(2) Whenever in the course of any inquest the coroner is satisfied that the examination of a witness is necessary and that the attendance of such witness cannot be procured without an amount of delay, expense or inconvenience which, in the circumstances of the case would be unreasonable, the coroner may issue a commission to any coroner, within the local limits of whose jurisdiction such witness resides, to take the evidence of such witness.

   (3) The coroner to whom the commission is issued shall proceed to the place where the witness is, or shall summon the witness before him, and shall take down the evidence in the same manner and may, for this purpose, exercise the same powers as if he were holding the inquest.

   (4) After any commission issued under sub-section (2) has been duly executed, it shall be returned, together with the recorded evidence of the witness examined, to the coroner before whom the inquest is pending and the commission, the return thereto and the evidence shall be evidence in the inquest and shall form part of the record.

 

24.   Inquest on Sunday, etc., or in private

   (1) A coroner may lawfully hold inquests on any Sunday or public holiday.

   (2) If the coroner thinks it expedient in the interests of justice that any inquest should be held in private, he shall hold the same in private.

   (3) Whenever an inquest is held in private, the coroner shall record his reasons for so holding it.

 

25.   Adjournment of inquest

A coroner holding an inquest in any place may adjourn the inquest to another day and may order the adjourned inquest to be held in the same or any other place.

 

26.   Coroner to adjourn inquest in certain cases

   (1) Where a coroner holds an inquest on the body of any person whose death may have been caused—

      (a)   by any accident occurring in a factory, or in the course of building operations or works of engineering construction, or in any mine; or

      (b)   by any disease mentioned in the Second Schedule to the Workers' Compensation Act, when such disease may have been contracted in any factory, or during the course of any building operations or works of engineering construction, or in any mine;

the coroner shall adjourn the inquest unless—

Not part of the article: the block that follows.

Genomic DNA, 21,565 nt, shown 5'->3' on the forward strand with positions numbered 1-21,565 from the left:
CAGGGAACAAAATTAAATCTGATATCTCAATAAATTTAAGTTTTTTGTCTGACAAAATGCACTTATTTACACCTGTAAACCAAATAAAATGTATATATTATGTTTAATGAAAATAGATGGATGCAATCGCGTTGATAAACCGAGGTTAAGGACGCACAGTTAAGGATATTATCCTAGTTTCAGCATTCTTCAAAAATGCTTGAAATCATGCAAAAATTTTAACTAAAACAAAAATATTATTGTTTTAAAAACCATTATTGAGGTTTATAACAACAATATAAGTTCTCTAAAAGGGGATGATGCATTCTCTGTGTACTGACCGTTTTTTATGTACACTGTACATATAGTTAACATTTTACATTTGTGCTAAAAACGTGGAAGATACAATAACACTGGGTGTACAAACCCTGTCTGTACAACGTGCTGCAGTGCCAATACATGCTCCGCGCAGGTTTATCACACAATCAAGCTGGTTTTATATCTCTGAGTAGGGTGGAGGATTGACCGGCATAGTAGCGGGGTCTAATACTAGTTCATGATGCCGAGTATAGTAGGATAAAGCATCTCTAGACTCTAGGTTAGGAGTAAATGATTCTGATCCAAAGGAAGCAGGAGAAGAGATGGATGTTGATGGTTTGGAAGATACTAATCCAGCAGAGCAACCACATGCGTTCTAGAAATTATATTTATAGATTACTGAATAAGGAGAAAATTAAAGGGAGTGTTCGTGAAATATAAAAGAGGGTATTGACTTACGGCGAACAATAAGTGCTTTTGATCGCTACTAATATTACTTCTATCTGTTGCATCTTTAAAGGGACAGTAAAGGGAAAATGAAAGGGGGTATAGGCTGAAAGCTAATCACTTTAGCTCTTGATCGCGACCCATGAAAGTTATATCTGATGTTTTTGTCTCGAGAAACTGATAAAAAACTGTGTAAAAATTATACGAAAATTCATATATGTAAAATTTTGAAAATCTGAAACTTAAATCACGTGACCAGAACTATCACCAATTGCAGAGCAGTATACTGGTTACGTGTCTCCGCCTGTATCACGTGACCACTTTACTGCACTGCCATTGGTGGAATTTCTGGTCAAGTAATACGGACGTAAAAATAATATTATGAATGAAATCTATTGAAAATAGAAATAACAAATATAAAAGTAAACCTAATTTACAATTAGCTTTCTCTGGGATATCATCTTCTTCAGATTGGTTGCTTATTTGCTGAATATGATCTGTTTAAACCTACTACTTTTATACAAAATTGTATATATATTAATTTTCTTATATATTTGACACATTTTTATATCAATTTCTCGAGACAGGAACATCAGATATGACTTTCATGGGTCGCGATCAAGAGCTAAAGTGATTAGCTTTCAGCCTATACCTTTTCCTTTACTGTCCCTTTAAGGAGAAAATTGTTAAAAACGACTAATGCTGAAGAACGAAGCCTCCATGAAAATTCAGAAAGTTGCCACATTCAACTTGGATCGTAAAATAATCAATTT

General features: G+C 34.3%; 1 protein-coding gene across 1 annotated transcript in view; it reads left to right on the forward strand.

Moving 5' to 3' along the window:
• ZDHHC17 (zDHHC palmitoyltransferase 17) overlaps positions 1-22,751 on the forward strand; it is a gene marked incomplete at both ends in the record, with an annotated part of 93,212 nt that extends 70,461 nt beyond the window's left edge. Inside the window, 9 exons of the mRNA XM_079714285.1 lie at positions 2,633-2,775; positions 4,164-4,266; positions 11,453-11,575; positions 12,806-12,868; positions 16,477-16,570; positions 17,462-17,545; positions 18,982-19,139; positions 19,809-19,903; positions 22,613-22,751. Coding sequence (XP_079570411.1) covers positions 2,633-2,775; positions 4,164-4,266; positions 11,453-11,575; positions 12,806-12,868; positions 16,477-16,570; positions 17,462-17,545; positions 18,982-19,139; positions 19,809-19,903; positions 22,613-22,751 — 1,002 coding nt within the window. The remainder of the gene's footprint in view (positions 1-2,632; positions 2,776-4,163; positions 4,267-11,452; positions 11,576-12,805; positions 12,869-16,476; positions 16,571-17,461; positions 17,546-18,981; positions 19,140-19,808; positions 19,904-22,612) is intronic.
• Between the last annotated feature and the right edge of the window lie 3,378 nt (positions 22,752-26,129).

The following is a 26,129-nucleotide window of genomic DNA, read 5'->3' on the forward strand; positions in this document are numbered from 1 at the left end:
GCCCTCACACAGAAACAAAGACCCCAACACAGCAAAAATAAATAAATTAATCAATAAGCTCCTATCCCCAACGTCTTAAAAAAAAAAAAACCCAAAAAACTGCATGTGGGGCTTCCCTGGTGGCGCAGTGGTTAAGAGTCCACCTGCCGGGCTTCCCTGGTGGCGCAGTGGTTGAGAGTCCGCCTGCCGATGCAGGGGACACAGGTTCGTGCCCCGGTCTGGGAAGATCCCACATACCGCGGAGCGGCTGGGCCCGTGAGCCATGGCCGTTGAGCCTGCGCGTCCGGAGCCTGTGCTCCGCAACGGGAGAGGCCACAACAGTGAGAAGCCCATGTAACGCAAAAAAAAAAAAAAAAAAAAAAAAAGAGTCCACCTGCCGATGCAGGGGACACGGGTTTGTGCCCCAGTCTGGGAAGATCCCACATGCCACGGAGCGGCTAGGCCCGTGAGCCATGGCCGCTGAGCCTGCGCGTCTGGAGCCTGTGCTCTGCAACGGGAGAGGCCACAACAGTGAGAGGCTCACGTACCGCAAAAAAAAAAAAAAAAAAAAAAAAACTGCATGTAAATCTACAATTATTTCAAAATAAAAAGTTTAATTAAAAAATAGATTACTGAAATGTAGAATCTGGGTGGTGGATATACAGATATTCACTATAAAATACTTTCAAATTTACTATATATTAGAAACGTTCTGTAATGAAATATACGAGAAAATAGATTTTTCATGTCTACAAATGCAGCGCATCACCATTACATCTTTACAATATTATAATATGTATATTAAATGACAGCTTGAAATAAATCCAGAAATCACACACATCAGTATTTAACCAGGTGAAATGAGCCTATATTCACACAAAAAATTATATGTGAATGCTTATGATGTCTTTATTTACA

(i)    an officer duly authorised in writing by the Labour Commissioner, or in the case of an accident which has occurred in a mine, an officer duly authorised in writing by the Chief Inspector of Mines, is present to watch the proceedings; or

      (ii)   he has, before he commences the inquest, received notice in writing from the Labour Commissioner or the Chief Inspector of Mines, as the case may be, that he does not wish to be present.

   (2) In any case in which a coroner adjourns an inquest by virtue of the provisions of sub-section (1), he shall, at least fourteen days before the holding of the adjourned inquest, send to the Labour Commissioner or the Chief Inspector of Mines, as the case may be, a notice in writing of the time and place of the holding of the adjourned inquest:

Provided that—

      (i)   where the Labour Commissioner or the Chief Inspector of Mines has informed the coroner that he does not wish to be present at the adjourned inquest or that he or an authorised officer can be present on an earlier day than that fixed for resumption as aforesaid, the coroner may, in the first mentioned instance, resume such inquest on such day as to him seems fit or, in the second mentioned instance, may if he thinks fit resume such inquest on any earlier day upon which the Labour Commissioner or the Chief Inspector of Mines or an authorised officer may be present;

      (ii)   the coroner, before such adjournment, may take evidence to identify the body, medical evidence as to the cause of death and evidence as to the place where the accident occurred, and may order the interment of the body;

      (iii)   the coroner, before such adjournment, may take the evidence of any witness where he is satisfied, for reasons to be entered on the record, that such witness is unlikely to be available when the inquest is resumed.

   (3) Any officer duly authorised by the Labour Commissioner, or by the Chief Inspector of Mines, as the case may be, and being present at an inquest adjourned in accordance with theprovisions of sub-section (1), may exercise any right conferred upon a properly interested person by section 22.

   (4) Where at any such inquest, at which a person authorised by the Labour Commissioner, or by the Chief Inspector of Mines, as the case may be, is not present, evidence is given of any neglect as having caused or contributed to the accident or disease, or of any defect in or about the mine, factory, location of the building operations or works of engineering construction, and suchneglect or defect appears to the coroner to require a remedy, the coroner shall, notwithstanding the provisions of section 32, without charge send to the Labour Commissioner, or the Chief Inspector of Mines, as the case may be, a copy of any deposition, note of evidence, medical report or other document in or from which evidence of any such neglect or defect appears.

[S 26 am by Act 14 of 1957, 3 of 1963.]

 

27.   Issue of summons or warrant

If during the course or at the close of any inquest the coroner is of opinion that sufficient grounds are disclosed for making a charge against any person in connection with the death, he may issue a summons or warrant to secure the attendance of such person before any subordinate court having jurisdiction, and may bind over any witness who has been examined by or before him on a recognizance with or without surety to appear and give evidence before such court.